The early 1980’s heralded a second Liverpool-based musical renaissance responsible for producing not just new wave legends OMD, but also the diverse likes of Echo and the Bunnymen, Teardrop Explodes, A Flock of Seagulls and Frankie Goes to Hollywood. Amongst these lauded Merseyside acts was China Crisis, emerging in 1981 from their native Kirkby as the songwriting duo of vocalist/keyboardist Gary Daly and guitarist / vocalist Eddie Lundon, who over the years have been accompanied by a gifted and creative but ever-mutable group of musicians both on stage and in their recordings. Citing influences as varied as Davie Bowie, Stevie Wonder and Eric Satie, it’s not entirely surprising that their sound was distinctive amongst their peers, often combining elements of jazz, reggae, country and other styles with their own unique melodies and harmonies. With their philosophy that “the song is the most important thing”, China Crisis didn’t just stretch the creative limits of the technology of the time, but incorporated horns, strings, woodwinds, pedal steel, and did whatever they sensed would serve to create the best possible outcome for a given song. The result of their effort was a clearly identifiable China Crisis sound that stood out from the crowd and garnered the band eleven UK Top 50 singles and three UK Top 40 albums, as well as commercial success in Western Europe, Australia and the Americas.
That the China Crisis sound is enduring is demonstrable well into the 21st Century, not just through the continued fidelity of their longtime fans but the fact that a whole new generation of musicians and listeners are becoming China Crisis devotees. In 2015 Gary and Eddie released the seventh China Crisis studio album to great acclaim via the fan-funded PledgeMusic marketplace, a work referred to as at once “adventurous and contemporary” and “intimate”, and a return to the band’s “heady” songwriting strengths. That same year the band were approached by Sir Robin Millar to participate in a special compilation album, 80’s Re:Covered (featuring top 80’s artists covering some of their own favourite songs from earlier decades), contributing a cover of the Carole King classic “It’s Too Late” performed in the style of their own hit “Christian”. Meanwhile China Crisis classics have been sampled into modern singles by the likes of French Montana and Action Bronson, and the band’s “Wall of God” was included in the hit film Gone Girl, all introducing their music to a whole new audience. The band have undertaken extensive touring to support these endeavours, selling out China Crisis shows throughout the UK as well as in the US, Canada, Holland, the Phillipines and elsewhere, holding special events such as their performance of “Flaunt the Imperfection Live” at Liverpool’s Epstein Theatre in honor of the 30th anniversary of the album of the same name, and participated in multiple-headliner tours with the likes of Howard Jones, Midge Ure and Tom Bailey of the Thompson Twins. As 2018 will mark the 35th anniversary of the esteemed album Working with Fire and Steel – Possible Pop Songs Volume Two, more celebration of the lifetime body of work of China Crisis will surely be in store.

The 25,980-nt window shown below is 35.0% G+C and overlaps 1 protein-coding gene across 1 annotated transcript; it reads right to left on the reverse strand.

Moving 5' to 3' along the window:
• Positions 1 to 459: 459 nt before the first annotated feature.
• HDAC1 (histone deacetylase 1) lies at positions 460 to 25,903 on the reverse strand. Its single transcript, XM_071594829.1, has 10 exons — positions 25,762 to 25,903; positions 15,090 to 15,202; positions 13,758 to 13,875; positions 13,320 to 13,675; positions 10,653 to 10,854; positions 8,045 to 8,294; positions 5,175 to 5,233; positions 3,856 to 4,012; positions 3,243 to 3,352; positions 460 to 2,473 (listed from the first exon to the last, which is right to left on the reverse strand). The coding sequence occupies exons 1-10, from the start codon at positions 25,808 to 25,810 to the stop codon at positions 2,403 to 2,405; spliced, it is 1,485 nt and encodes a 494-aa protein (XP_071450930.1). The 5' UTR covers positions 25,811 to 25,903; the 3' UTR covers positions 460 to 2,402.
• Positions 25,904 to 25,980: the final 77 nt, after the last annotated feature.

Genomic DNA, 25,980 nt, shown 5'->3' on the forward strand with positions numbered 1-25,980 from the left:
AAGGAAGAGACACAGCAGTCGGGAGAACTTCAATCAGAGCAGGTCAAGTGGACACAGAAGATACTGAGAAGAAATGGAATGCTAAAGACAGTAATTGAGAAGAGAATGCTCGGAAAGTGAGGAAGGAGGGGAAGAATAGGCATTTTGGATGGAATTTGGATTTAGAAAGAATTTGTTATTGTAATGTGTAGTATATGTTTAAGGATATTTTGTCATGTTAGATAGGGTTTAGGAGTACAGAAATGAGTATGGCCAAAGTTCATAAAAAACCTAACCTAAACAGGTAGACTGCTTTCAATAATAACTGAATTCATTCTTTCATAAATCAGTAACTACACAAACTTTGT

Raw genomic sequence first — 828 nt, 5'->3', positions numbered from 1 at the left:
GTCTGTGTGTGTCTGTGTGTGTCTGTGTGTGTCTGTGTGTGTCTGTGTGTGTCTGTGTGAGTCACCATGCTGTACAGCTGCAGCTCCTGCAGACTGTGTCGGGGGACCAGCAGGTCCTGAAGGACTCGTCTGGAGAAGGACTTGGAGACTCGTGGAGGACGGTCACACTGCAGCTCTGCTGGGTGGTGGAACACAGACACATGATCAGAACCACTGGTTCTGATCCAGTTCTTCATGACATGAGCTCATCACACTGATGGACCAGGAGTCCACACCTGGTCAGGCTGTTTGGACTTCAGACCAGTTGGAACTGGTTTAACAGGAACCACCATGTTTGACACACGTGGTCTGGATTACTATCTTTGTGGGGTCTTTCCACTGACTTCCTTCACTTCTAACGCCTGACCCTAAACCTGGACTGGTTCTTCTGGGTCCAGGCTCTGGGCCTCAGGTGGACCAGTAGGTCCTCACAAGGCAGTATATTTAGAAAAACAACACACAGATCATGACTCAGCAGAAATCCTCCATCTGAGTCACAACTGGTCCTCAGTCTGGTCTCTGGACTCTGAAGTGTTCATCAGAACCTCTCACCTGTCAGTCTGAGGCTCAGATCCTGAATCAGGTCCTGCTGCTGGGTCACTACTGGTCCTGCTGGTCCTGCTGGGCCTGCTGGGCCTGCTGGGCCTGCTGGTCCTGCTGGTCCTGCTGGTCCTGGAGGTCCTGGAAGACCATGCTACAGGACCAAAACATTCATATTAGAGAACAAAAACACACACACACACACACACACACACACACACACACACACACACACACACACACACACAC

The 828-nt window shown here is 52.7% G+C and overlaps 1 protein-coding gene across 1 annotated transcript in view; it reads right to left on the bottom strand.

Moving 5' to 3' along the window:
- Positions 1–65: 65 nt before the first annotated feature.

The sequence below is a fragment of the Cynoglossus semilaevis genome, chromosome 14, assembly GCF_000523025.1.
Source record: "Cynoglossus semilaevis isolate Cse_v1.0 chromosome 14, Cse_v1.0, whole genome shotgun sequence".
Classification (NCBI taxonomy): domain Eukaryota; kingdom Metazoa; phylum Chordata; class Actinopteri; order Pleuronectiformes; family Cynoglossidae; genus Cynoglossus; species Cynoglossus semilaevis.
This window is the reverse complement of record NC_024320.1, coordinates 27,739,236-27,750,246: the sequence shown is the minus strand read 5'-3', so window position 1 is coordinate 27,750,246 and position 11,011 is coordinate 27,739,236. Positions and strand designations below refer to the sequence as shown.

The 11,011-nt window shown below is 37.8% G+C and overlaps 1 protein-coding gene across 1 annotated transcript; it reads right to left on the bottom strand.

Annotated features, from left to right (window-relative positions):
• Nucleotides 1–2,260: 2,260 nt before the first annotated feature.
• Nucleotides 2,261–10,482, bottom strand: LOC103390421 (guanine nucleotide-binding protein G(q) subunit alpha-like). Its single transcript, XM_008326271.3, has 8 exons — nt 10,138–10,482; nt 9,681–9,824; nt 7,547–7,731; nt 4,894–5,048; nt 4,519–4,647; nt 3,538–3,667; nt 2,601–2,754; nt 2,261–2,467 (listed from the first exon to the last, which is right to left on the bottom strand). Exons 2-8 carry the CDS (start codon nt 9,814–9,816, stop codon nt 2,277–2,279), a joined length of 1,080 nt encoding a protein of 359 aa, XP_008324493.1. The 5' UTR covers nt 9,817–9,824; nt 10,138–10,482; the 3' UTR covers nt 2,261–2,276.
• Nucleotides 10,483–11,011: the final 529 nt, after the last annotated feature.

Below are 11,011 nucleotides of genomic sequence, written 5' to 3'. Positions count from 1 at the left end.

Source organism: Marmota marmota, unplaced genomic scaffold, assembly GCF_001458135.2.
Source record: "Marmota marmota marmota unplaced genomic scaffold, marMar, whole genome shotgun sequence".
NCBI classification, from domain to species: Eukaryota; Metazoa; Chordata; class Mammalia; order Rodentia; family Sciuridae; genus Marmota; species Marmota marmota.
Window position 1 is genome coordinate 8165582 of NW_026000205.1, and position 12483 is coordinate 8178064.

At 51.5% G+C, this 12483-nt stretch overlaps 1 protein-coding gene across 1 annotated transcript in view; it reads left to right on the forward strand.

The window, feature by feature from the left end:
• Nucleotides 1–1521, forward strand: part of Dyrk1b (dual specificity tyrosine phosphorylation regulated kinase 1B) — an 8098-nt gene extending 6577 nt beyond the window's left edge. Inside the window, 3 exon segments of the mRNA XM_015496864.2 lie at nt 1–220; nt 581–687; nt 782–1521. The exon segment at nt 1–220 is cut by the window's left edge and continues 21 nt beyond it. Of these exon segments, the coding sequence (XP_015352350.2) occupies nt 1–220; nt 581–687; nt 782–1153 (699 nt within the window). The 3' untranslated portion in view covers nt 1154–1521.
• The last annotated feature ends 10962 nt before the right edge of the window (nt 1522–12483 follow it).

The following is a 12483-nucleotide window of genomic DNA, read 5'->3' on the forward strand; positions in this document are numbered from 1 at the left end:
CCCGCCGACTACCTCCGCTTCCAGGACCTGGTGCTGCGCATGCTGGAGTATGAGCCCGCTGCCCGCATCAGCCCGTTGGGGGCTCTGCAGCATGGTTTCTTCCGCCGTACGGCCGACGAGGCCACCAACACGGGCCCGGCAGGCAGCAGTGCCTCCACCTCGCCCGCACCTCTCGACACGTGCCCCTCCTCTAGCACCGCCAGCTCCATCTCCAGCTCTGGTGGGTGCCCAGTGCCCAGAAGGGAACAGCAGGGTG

About this venue:
Yoshi’s began in 1972 as a small, North Berkeley sushi bar owned by founder and namesake, Yoshie Akiba, alongside her two best friends Kaz Kajimura, a journalist and carpenter, and Hiroyuki Hori, a painter and Japanese cook. Over the next 40 years, Yoshi’s built itself into one of the world’s most respected jazz venues, earning a reputation as the Bay Area’s premier location for great Japanese cuisine and jazz music. Today, Yoshi’s is an award-winning 310-seat live performance venue with a state-of-the-art sound system and design, occupying 17,000 square feet in the heart of Oakland’s Jack London Square. Under the guidance of current Artistic Director Daniel Grujic, the venue has expanded its focus to include broader genres suitable to a variety of musical tastes.